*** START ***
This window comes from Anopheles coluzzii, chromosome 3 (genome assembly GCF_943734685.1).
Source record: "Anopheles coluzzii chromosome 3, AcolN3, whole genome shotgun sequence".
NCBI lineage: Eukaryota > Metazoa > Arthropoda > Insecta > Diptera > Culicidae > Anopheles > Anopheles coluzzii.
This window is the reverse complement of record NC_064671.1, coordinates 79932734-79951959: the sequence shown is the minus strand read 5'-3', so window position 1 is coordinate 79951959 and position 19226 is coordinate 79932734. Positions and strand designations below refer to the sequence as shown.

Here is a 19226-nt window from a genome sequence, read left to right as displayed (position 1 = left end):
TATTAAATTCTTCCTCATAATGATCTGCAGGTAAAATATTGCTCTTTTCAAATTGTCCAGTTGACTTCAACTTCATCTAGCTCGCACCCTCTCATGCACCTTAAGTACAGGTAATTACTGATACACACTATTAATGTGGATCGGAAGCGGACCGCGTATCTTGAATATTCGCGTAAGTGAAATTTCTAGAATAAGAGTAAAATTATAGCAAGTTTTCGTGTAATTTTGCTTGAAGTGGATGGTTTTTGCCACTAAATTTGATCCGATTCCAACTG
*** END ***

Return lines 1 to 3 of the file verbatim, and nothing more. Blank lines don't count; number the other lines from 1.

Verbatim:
This window comes from Anopheles coluzzii, chromosome 3 (genome assembly GCF_943734685.1).
Source record: "Anopheles coluzzii chromosome 3, AcolN3, whole genome shotgun sequence".
NCBI lineage: Eukaryota > Metazoa > Arthropoda > Insecta > Diptera > Culicidae > Anopheles > Anopheles coluzzii.